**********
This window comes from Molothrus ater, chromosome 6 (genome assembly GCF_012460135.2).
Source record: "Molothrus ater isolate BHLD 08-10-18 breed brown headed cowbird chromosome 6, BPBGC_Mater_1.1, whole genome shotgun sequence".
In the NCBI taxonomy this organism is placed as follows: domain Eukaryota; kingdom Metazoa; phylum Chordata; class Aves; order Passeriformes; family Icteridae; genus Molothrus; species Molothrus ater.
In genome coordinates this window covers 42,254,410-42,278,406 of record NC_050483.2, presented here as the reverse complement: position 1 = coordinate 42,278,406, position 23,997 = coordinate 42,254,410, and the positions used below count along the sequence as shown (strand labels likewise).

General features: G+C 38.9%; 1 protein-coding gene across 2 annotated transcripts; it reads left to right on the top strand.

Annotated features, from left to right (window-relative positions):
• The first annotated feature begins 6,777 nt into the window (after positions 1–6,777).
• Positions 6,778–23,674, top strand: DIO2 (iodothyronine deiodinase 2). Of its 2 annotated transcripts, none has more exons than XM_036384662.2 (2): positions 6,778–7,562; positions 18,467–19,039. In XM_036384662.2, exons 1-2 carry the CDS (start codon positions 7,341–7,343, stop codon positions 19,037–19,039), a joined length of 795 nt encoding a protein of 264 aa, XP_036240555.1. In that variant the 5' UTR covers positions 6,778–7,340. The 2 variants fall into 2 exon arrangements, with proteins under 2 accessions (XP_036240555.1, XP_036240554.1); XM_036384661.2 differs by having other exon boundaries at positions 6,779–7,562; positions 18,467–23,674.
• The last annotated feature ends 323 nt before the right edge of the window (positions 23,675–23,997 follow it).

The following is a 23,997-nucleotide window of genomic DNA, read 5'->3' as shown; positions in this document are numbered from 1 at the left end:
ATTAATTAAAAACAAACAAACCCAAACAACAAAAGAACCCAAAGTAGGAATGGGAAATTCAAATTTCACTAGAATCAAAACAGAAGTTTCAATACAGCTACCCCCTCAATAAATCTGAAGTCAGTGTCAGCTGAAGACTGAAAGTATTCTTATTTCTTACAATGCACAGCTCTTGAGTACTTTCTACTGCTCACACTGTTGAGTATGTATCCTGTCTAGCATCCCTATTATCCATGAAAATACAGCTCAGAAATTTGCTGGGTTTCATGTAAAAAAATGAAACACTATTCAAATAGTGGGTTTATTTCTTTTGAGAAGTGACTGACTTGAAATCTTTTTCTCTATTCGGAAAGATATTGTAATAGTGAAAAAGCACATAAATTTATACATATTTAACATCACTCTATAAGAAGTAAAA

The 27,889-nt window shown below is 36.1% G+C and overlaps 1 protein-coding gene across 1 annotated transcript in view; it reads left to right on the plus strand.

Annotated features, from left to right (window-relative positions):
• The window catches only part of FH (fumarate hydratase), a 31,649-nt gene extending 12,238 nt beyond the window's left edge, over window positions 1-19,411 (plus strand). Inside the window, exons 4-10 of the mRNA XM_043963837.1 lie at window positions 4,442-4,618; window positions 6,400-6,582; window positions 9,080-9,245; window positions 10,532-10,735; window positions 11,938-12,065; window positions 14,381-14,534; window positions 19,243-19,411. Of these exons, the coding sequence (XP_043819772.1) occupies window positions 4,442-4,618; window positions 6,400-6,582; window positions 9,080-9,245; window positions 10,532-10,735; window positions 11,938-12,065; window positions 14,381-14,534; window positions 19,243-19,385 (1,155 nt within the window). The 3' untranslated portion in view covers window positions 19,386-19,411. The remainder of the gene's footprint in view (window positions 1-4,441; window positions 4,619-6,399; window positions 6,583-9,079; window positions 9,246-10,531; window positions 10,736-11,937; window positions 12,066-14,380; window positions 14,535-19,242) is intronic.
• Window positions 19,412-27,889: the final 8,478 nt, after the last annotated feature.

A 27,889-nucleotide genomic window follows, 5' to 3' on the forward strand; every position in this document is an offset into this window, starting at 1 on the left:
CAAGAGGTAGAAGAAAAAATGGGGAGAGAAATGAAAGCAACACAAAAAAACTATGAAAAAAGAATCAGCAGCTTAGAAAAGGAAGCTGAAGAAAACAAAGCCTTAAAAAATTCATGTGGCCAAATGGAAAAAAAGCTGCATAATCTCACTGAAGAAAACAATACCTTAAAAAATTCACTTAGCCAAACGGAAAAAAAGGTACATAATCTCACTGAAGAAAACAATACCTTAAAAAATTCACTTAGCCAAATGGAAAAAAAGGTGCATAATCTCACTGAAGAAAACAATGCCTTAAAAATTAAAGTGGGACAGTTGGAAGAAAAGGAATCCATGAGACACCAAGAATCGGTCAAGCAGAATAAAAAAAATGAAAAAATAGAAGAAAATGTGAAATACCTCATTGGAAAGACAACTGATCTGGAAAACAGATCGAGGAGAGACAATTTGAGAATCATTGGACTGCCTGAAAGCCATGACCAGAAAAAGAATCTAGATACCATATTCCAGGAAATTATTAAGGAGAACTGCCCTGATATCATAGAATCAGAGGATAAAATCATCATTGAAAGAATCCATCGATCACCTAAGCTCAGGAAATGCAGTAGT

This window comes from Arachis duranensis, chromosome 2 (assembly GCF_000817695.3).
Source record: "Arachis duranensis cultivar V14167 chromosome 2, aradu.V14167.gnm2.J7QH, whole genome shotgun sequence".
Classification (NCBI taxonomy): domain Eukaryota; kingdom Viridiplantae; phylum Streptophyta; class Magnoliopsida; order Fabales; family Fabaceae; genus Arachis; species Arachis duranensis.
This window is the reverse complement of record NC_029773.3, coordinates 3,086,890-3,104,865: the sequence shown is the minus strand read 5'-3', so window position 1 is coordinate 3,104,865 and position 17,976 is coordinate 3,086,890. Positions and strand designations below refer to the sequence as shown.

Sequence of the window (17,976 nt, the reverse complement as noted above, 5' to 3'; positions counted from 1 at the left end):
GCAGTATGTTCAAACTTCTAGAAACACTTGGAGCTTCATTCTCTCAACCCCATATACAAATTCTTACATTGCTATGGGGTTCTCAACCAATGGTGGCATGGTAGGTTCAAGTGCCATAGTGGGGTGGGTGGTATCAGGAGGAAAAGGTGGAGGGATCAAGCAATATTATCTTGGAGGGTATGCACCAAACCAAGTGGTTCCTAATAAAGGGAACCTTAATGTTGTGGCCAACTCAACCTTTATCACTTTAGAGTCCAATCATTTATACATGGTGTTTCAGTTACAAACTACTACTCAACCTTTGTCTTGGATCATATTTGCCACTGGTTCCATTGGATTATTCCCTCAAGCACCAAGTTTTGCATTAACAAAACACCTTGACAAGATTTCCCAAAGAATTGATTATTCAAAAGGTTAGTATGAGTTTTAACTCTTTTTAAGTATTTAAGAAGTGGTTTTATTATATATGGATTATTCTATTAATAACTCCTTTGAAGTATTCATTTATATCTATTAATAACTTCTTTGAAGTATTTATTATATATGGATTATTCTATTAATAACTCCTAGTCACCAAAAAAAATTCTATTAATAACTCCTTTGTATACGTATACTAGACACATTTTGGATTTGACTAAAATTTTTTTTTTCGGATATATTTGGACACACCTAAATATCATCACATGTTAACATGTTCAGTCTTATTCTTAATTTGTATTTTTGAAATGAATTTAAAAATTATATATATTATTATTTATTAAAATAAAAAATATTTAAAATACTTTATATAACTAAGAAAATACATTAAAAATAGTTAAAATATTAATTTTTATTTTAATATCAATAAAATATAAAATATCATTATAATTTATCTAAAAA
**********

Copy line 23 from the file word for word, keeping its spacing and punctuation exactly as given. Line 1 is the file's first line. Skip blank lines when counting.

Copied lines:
GCAGTATGTTCAAACTTCTAGAAACACTTGGAGCTTCATTCTCTCAACCCCATATACAAATTCTTACATTGCTATGGGGTTCTCAACCAATGGTGGCATGGTAGGTTCAAGTGCCATAGTGGGGTGGGTGGTATCAGGAGGAAAAGGTGGAGGGATCAAGCAATATTATCTTGGAGGGTATGCACCAAACCAAGTGGTTCCTAATAAAGGGAACCTTAATGTTGTGGCCAACTCAACCTTTATCACTTTAGAGTCCAATCATTTATACATGGTGTTTCAGTTACAAACTACTACTCAACCTTTGTCTTGGATCATATTTGCCACTGGTTCCATTGGATTATTCCCTCAAGCACCAAGTTTTGCATTAACAAAACACCTTGACAAGATTTCCCAAAGAATTGATTATTCAAAAGGTTAGTATGAGTTTTAACTCTTTTTAAGTATTTAAGAAGTGGTTTTATTATATATGGATTATTCTATTAATAACTCCTTTGAAGTATTCATTTATATCTATTAATAACTTCTTTGAAGTATTTATTATATATGGATTATTCTATTAATAACTCCTAGTCACCAAAAAAAATTCTATTAATAACTCCTTTGTATACGTATACTAGACACATTTTGGATTTGACTAAAATTTTTTTTTTCGGATATATTTGGACACACCTAAATATCATCACATGTTAACATGTTCAGTCTTATTCTTAATTTGTATTTTTGAAATGAATTTAAAAATTATATATATTATTATTTATTAAAATAAAAAATATTTAAAATACTTTATATAACTAAGAAAATACATTAAAAATAGTTAAAATATTAATTTTTATTTTAATATCAATAAAATATAAAATATCATTATAATTTATCTAAAAA